Cyber_Bytes - Issue 62

Published on 03 April 2024

Welcome to Cyber_Bytes, our regular round-up of key developments in cyber, tech and evolving risks.

ICO publishes new fining guidance

The Information Commissioner’s Office has published new data protection fining guidance setting out how it intends to issue penalties and calculate fines. This provides greater transparency for organisations on the ICO's likely approach to fines.

Amongst other things, the guidance covers:

  • The legal framework that gives the ICO the power to impose fines - making it easier to navigate the complexity of the legislation;
  • The methodology the ICO will use to calculate the appropriate amount of the fine.
  • The new guidance replaces the sections about penalty notices in the ICO Regulatory Action Policy published in November 2018 (access this here at pages 24 and 27).

Click here to read the guidance and here to read the associated press release.

NCSC Head considers banning ransom payments

Ciaran Martin, Chief Executive of the UK's National Cyber Security Centre (NCSC), has reignited discussions about the feasibility of implementing a legal prohibition on ransom payments in ransomware cases. Martin has highlighted the escalating threat of ransomware, labelling it as the most detrimental cyber menace to businesses presently. He emphasised the urgency of finding effective measures to enforce a ban on ransom payments.

Banning ransomware payments has been a contentious issue, with proponents advocating for its implementation to curtail cybercriminal activities. However, those who have seen businesses who would be forced into failure without payment can sometimes take a different view.

A recent report by Emsisoft emphasised the necessity of disrupting the financial incentives that drive ransomware attacks through a comprehensive ban on payments. The report concludes that "the only solution is to financially disincentivise attacks by completely prohibiting the payment of demands. At this point, a ban is the only approach that is likely to work… For as long as ransomware payments remain lawful, cyber criminals will do whatever it takes to collect them." By preventing victims from bowing to the demands of cyber-attackers, the profitability of ransomware schemes will decrease.

To read the Computer Weekly article, please click here. To read the Emsisoft report, please click here.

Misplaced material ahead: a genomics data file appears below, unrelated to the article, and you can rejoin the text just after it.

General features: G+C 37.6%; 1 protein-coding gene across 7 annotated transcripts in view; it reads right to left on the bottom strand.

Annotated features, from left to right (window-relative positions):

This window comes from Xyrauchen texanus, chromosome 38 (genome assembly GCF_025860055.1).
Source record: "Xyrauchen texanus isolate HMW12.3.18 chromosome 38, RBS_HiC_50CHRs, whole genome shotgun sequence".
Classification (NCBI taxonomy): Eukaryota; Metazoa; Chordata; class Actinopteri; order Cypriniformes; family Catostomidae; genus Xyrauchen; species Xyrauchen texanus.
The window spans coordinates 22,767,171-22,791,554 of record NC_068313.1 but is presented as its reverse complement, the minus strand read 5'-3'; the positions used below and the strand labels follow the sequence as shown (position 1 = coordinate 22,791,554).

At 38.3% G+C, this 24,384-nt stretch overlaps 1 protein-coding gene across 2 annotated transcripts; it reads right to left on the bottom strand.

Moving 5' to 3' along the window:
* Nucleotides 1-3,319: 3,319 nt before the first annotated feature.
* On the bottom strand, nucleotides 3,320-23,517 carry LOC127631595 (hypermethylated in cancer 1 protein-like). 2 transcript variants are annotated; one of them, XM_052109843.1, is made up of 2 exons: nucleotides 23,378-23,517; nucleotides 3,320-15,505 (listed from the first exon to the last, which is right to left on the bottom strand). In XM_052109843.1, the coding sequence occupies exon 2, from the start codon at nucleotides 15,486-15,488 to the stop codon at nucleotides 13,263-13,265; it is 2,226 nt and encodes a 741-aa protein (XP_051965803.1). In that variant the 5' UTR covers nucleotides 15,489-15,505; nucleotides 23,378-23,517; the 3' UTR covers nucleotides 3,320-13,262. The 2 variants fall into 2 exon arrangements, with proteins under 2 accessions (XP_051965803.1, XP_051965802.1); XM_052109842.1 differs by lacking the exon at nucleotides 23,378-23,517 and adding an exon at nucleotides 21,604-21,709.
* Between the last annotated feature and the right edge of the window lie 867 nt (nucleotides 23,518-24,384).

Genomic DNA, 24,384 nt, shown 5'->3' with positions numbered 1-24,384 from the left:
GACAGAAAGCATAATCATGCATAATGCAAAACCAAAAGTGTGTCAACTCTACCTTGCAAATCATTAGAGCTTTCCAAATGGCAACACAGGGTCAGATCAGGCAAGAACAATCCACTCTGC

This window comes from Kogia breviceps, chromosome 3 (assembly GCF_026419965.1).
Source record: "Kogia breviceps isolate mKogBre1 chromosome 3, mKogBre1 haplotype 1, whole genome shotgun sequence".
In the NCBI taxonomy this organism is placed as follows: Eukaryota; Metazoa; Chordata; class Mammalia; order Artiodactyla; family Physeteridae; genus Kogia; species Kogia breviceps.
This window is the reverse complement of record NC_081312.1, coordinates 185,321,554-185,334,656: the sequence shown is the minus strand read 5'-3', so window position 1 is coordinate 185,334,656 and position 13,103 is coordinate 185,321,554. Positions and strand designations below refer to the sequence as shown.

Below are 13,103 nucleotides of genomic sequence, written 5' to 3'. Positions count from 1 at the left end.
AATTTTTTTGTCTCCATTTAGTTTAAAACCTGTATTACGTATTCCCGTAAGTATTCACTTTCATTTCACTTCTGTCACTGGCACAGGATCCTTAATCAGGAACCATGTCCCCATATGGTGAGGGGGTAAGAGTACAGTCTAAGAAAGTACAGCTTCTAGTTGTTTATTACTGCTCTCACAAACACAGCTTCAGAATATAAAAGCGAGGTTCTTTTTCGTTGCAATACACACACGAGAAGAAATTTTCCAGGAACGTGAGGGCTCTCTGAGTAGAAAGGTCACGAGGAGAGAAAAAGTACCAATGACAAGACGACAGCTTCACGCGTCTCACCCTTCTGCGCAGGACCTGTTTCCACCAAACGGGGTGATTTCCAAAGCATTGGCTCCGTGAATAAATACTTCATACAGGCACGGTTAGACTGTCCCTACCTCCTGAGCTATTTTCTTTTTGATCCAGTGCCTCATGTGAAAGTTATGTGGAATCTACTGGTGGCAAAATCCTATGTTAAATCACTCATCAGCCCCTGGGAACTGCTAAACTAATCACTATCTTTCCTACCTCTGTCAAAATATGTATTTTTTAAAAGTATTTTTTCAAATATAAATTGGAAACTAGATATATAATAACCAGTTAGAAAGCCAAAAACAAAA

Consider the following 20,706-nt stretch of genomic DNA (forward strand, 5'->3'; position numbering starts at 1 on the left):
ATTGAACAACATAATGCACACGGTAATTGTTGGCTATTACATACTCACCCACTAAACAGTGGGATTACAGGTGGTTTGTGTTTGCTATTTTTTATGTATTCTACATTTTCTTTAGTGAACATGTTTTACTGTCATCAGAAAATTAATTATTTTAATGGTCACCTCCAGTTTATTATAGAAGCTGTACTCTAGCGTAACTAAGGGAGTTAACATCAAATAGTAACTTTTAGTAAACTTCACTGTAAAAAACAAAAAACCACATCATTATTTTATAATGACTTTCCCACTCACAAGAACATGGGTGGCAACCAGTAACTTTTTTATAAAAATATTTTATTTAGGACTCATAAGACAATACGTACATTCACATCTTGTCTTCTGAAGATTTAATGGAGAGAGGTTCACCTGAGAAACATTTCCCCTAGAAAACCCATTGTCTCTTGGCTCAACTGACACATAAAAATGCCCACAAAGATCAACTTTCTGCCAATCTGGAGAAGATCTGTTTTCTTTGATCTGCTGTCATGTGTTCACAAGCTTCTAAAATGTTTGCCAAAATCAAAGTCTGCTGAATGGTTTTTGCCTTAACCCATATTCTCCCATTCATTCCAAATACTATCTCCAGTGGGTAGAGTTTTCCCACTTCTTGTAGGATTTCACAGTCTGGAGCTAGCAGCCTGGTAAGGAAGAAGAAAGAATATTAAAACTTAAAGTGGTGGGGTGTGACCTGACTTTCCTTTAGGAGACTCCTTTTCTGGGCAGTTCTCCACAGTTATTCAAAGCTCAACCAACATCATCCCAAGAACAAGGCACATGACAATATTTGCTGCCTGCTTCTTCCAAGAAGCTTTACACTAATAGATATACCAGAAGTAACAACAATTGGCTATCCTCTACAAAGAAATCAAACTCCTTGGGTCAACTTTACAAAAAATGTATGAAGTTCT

EDPB publishes opinion on the notion of a main establishment of a controller in the European Union

The European Data Protection Board (EDPB) recently published an opinion addressing a query from the French Supervisory Authority regarding the interpretation of certain aspects of the General Data Protection Regulation (GDPR). The focus was on defining the "main establishment" of a data controller under Article 4(16)(a) GDPR and the criteria for applying the one-stop-shop mechanism, particularly concerning the controller’s "place of central administration" within the Union.

The EDPB clarified that for an establishment to qualify as the main establishment under Article 4(16)(a) GDPR, it must make decisions regarding the processing of personal data and possess the authority to implement these decisions. Furthermore, the one-stop-shop mechanism is applicable only if such decision-making authority is within an establishment in the Union.

The Board emphasised that controllers bear the burden of proving where processing decisions are made and where the power to implement them lies. It stressed the importance of cooperation with supervisory authorities in this regard. Supervisory authorities retain the right to challenge a controller's claim based on an objective assessment of the facts.

While identifying a central management place in the Union aids in pinpointing decision-making authority, further assessment is necessary to qualify an establishment as the main one. Supervisory authorities must ascertain where processing decisions are made and the power to implement them before determining a main establishment. This clarification aims to ensure consistent application of GDPR principles across the Union.

To read the EDPB's opinion in full, please click here.

Increase in cyber security incidents involving electric vehicles and chargers

From 2019 to 2023, disclosable cyber security incidents in the automotive and mobility sector increased by more than 50%, according to Israel-based firm Upstream.  In 2023, there were 295 incidents with bad actors accounting for 64% of these attacks and 65% originating from dark web cyber activities.

For electric vehicles (EVs), the connected charging network is a target.  Recently, the Office for Product Safety and Standards told Wallbox that its Internet-connected Copper SB EV home charger was not properly secured against hackers and couldn’t be sold.  Updated Copper SB EV chargers can still be sold until June 30, but the company has stopped marketing the device.

To read Autoweek's full article on the issue, please click here.

Warning by UK Minister for Artificial Intelligence on cyber defences

The UK Minister for Artificial Intelligence has urged British businesses to bolster their cyber defences following new government data revealing that three-quarters of medium and large-sized businesses experienced cyber incidents in the past year. Additionally, nearly 80% of high-income charities faced security breaches, highlighting the growing threat posed by bad actors utilising AI to steal sensitive information and facilitate ransom schemes.

According to the insurer Hiscox, cyber-attacks on businesses have risen for 4 consecutive years. The government, in close collaboration with industry experts, is implementing measures such as the Cyber Governance Code of Practice to strengthen cyber protections.

To read the full City AM article, please click here.

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